I arrived in London absolutely determined not to enjoy myself.
I know this sounds ridiculous – and it is – but I’d just spent eight hours on a bus sitting behind perhaps the world’s rudest travelling companions, enduring a baffling ordeal of over-reclined seats and noisy, sleep-preventing hyena screeches. Add to that the brutal cold and being forced to wait outside for the tube station to open, and I was not a happy man.
Sometimes, however, the best laid plans have a way of going awry – upon arriving in Victoria Station, Alex and I were greeted by perhaps the world’s friendliest public transport official – his name was Tony – who helped us to buy Oyster Cards, found the quickest way for us to get where we were going and even gave us some sage advice on which were the best pubs to visit in London, unironically using the expression “cheap as chips”. I couldn’t help but smile. Okay London, you win this round.
THREE TOURISTS ARE DEAD.
These were the first words I saw upon exiting Centraal Station in Amsterdam, proudly emblazoned on a flashing banner attached to a portable generator. The rest of the message – which cycled on a screen made of yellow LEDS – explained that these tourists had made the folly of purchasing cocaine from street dealers, not knowing that this was – in fact – white heroin. The implication of the message was clear; get your cocaine elsewhere. Severe though my addiction to cocaine had become on the three-hour bus ride from Brussels, I took this advice onboard and was able to avoid becoming a statistic – this time.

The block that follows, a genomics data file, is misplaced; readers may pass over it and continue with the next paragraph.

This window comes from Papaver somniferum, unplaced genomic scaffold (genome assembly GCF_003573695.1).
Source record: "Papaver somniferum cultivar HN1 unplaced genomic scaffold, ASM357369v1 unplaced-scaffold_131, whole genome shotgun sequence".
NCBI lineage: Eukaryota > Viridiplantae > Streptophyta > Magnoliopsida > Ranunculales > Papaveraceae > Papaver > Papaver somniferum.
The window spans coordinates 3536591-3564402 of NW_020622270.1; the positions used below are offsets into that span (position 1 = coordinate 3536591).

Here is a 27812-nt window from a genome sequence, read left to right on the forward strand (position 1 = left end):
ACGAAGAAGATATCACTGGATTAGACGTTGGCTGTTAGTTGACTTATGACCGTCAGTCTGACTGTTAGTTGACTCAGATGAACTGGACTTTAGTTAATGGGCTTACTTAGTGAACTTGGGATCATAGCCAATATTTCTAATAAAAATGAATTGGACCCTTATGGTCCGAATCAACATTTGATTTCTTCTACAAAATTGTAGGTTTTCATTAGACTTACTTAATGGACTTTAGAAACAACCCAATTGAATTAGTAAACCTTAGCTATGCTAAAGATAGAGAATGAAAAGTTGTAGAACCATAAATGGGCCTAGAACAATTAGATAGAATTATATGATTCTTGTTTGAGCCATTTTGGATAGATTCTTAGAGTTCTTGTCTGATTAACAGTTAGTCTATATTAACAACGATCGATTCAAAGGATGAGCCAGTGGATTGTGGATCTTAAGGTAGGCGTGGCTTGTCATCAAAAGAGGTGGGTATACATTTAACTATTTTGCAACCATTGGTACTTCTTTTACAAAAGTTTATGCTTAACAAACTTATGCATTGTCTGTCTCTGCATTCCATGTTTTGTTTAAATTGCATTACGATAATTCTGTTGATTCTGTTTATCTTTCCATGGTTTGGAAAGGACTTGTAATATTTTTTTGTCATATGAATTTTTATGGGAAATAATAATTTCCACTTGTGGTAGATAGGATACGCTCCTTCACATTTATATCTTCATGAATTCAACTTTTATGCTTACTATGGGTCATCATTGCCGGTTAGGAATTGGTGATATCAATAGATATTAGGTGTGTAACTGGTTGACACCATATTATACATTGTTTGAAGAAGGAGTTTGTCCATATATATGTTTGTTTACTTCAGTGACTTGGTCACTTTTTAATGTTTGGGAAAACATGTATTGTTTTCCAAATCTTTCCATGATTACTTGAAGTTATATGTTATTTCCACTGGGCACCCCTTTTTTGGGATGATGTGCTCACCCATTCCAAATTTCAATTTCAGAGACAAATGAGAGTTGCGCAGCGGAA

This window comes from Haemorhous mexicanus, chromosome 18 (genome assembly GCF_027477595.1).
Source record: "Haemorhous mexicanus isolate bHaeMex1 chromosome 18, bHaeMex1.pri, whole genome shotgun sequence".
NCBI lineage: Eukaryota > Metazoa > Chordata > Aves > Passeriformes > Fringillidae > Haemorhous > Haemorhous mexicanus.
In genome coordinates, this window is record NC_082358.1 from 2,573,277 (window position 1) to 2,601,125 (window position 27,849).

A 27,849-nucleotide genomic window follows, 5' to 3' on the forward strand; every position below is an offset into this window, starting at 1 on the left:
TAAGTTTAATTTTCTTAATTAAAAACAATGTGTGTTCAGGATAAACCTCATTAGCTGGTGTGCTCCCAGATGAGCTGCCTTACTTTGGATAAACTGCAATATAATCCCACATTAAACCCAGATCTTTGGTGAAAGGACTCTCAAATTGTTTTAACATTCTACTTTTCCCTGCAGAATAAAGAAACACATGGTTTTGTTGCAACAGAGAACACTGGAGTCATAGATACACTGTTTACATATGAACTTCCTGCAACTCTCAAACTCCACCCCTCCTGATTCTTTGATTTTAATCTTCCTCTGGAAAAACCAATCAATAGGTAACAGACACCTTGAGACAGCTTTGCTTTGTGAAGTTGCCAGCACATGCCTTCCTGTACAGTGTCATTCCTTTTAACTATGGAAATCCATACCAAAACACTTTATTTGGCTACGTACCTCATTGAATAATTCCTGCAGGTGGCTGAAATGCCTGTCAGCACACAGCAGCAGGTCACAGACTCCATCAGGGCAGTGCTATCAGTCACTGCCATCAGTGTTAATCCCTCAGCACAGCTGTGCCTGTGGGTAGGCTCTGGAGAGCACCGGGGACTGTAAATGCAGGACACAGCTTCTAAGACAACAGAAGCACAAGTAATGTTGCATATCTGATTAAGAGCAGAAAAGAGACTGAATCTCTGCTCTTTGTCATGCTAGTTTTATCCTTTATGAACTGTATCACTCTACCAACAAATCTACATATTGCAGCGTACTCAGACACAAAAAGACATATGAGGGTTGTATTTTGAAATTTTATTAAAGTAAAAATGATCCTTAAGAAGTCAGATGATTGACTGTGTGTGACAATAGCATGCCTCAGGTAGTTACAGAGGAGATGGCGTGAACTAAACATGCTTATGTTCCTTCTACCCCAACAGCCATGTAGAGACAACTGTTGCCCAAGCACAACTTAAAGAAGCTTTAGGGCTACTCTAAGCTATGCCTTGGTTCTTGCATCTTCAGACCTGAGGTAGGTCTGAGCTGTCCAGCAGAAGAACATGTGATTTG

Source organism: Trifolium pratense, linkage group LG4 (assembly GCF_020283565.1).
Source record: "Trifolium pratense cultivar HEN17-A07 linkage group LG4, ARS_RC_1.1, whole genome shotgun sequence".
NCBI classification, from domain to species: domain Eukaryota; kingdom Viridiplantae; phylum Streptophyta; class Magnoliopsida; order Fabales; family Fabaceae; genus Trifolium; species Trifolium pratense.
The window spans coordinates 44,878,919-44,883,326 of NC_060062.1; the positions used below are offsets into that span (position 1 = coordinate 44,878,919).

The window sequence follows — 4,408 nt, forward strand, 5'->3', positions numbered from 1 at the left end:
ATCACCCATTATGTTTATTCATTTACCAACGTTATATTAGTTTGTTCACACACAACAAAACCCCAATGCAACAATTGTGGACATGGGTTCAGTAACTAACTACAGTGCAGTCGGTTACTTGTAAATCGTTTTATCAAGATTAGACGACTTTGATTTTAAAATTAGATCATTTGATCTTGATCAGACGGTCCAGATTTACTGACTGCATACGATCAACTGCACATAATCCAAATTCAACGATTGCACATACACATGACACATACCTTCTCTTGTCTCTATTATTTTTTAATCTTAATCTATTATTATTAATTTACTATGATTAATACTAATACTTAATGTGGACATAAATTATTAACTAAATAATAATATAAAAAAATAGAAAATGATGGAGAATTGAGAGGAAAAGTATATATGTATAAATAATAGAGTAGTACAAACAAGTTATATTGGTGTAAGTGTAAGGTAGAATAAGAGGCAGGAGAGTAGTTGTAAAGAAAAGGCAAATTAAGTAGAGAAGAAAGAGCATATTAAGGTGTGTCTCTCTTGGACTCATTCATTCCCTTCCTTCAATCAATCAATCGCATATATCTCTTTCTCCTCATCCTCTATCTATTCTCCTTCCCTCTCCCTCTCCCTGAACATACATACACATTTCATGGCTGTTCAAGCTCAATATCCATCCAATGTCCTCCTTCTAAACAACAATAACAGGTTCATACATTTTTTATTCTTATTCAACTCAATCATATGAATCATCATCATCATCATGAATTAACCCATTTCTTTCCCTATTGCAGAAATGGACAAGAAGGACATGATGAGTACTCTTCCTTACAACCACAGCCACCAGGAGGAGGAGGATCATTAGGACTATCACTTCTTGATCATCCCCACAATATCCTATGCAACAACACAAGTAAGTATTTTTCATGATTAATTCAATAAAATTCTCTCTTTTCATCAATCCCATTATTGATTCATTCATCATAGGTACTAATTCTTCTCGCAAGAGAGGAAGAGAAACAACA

Amsterdam is too cool for me. I’m comfortable with stating this as a fact because I think this is true for any city which has accepted that people must have cocaine and – rather than discouraging them from buying it at all – suggests seeking a reputable source. But somehow, it’s also one of the most welcoming, friendly cities I’ve ever visited. I never feel talked down to in Amsterdam, like I sometimes do on the rare occasions I go to nightclubs or noisy bars back home – it’s all there if you want it, the city seems to say, and here’s this other stuff if you don’t. The Dutch themselves seem to have mastered a refreshingly relaxed attitude which goes well with their surprising willingness to speak a truly excellent English to dumb tourists. So no, we didn’t spend every night in a heroin-fuelled dance craze from which only the most hardcore ravers could emerge unscathed – but I guess I should probably talk a little about what we did do. Continue reading
There are certain moments where you realise that you’re about to form a special memory – one of those pivotal points of your young life that will crystallise perfectly, and which you’ll think of for the rest of your life. Each time this peculiar sensation occurs, I’m overcome by a sudden panic – I’d better not screw this up, I think, I’m going to remember this forever. This was the feeling that struck me when Alex and I walked together into the Grand Place at the heart of Brussels to a swelling, rumbling classical score and a stunning illumination display. It left me breathless.
And the best part was, as Alex and I held each other and shivered in the dark, I didn’t screw it up – and neither did Brussels. They say you only get one chance at a first impression – for me, Brussels knocked it so far out of the park that the proverbial baseball blew up the sun and doomed humanity to a grim future of eternal darkness. It was perfect. Continue reading